In case 2, the 17p13.3 duplication that included YWHAE and CRK was inherited from unaffected mother, and the ultrasound revealed a transient increase in NT. The fetus was then continued developing and had a good presentation at 15 months old. The duplication in case 2 can be identified as class I of 17p13.3 microduplication syndrome . The individuals in this category, including three patients from Bruno et al.  (cases 9, 11 and 12) and four from Bi et al.  (subjects 1–4), had autism manifestations, behavioral symptoms, learning disabilities, subtle dysmorphic facial features, subtle hand/foot malformations, and a tendency to postnatal overgrowth, among other disorders. Another study from Curry et al.  described eight patients in Group 1 17p13.3 microduplications who presented with developmental, behavioral and brain abnormalities, and rare variant phenotypes such as cleft palate and split hand/foot with long bone deficiency. Regarding inheritance of these 15 patients, six were de novo, six were inherited from an unaffected parent, and three were unknown. The duplication inherited from a normal parent may be owing to reduced penetrance and variable expressivity. In addition, we searched the DECIPHER database and found 12 duplications involving YWHAE and CRK, but not PAFAH1B1, which was approximately 300 kb. Eight out of 12 cases lacked parental analysis and showed a wide spectrum of phenotypes not characterized by autism. Therefore, the extent of contribution of the variants to their phenotypes cannot be ascertained.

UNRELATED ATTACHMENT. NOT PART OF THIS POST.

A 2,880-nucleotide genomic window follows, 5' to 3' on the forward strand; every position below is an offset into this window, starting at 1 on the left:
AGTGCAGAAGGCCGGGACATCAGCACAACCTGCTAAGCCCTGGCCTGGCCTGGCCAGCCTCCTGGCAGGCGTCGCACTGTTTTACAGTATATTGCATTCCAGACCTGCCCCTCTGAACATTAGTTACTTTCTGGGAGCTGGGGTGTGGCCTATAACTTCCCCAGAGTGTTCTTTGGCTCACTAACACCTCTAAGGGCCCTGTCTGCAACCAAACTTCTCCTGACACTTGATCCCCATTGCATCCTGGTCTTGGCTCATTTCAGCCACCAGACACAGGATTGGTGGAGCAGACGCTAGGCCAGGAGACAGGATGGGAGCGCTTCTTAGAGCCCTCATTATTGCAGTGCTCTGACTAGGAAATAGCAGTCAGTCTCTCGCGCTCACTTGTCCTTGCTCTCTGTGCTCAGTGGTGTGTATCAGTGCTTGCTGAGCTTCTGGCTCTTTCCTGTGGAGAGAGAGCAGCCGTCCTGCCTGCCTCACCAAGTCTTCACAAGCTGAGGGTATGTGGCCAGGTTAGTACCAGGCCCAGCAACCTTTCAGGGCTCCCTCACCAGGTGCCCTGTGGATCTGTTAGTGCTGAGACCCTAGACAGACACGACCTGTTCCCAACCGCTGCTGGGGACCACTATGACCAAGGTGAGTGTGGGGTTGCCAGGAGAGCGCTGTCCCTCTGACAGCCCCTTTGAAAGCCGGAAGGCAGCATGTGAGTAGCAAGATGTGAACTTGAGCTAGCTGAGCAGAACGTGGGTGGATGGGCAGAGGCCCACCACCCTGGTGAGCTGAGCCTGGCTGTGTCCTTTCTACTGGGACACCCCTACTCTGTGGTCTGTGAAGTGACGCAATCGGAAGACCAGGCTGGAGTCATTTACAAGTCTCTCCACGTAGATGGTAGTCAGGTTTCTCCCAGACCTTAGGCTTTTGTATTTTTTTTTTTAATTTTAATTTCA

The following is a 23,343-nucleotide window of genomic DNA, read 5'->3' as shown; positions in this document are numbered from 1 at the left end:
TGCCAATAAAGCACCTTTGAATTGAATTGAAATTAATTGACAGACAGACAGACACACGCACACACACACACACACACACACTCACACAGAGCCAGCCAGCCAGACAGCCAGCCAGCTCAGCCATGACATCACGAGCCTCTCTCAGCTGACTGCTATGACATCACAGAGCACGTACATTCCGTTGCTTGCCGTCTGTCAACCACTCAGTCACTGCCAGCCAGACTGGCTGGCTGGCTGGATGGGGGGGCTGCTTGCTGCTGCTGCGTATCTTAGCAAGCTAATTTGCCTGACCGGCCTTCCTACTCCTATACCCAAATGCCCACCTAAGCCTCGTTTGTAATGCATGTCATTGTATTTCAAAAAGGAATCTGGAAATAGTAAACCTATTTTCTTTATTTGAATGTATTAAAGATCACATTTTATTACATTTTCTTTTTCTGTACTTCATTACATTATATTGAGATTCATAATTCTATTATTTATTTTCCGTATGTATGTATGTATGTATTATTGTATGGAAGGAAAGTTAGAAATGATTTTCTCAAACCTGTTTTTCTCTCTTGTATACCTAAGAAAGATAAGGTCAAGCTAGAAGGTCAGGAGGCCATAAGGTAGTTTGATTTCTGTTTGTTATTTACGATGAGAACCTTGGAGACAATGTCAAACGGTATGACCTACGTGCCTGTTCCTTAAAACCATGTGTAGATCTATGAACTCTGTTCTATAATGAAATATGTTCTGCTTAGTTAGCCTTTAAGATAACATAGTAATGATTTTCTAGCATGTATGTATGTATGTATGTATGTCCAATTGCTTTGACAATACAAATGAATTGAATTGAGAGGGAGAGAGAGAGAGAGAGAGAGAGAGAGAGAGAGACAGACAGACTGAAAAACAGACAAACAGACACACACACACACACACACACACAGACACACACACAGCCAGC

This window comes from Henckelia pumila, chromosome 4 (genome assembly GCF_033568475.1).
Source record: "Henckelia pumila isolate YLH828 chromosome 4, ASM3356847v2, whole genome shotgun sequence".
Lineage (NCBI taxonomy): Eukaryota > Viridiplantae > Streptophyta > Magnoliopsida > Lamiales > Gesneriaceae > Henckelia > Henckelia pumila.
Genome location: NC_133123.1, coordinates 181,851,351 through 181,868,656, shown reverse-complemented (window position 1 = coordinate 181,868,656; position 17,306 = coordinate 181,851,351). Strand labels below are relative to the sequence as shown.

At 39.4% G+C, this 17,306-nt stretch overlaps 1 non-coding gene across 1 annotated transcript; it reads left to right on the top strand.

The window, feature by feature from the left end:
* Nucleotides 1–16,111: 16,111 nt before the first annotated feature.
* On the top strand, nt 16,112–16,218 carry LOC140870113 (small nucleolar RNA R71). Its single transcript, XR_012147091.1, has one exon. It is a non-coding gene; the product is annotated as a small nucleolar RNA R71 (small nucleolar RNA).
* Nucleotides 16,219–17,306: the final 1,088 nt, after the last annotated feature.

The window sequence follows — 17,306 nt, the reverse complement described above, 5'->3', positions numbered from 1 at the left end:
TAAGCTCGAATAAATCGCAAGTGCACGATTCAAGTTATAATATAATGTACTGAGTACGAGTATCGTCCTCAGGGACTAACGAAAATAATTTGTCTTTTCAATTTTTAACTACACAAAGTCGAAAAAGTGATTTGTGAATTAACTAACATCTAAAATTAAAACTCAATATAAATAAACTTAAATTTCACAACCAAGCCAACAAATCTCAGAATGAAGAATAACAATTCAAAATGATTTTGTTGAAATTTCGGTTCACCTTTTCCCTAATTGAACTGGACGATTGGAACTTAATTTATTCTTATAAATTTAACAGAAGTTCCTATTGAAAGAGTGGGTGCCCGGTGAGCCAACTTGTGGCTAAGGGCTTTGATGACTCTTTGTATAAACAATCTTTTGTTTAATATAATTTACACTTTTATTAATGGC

Furthermore, the likelihood of a single-gene mutation causing propositus manifestations cannot be ruled out. The two-hit model proposed by Girirajan et al.  suggests that a secondary disruptive event (another CNV, a point mutation or environment factors) could result in more severe clinical manifestations in neurodevelopmental diseases. Likewise, Tolezano et al.  investigated the genetic factors that contribute to variable expressivity of class I 17p13.3 microduplications, providing new evidence regarding the contribution of RORA and DIP2B to neurocognitive deficits such as autism and intellectual disability, respectively. Moreover, in group I 17p13.3 microduplication, Curry et al.  reported that disruption of ABR and duplication of BHLHA9 were associated with clefts and split hand/foot with long bone deficiency phenotypes, respectively. Capra et al.  reported that a boy carrying a maternally inherited 329.5-kb 17p13.3 duplication, including BHLHA9, YWHAE, and CRK, presented with mild dysmorphic phenotype, autism, and mental retardation, while his mother was affected by a bipolar and borderline disorder and was addicted to alcohol. It can be seen that phenotypic heterogeneity existed in the mother and her child. Another report  described two patients manifesting distinctive features (patient 1, primary hypothyroidism; patient 2, bilateral cryptorchidism) that were not previously described in the duplication 17p13.3 spectrum. Whether these rare manifestations observed in the two patients were caused by a two-hit event or not is not known. Overall, considering 17p13.3 microduplication showing reduced penetrance, variable expressivity, and lack of a clear pathogenic mechanism, the clinical significance of the microduplication encompassing only YWHAE and CRK, but not PAFAH1B1, requires further investigation.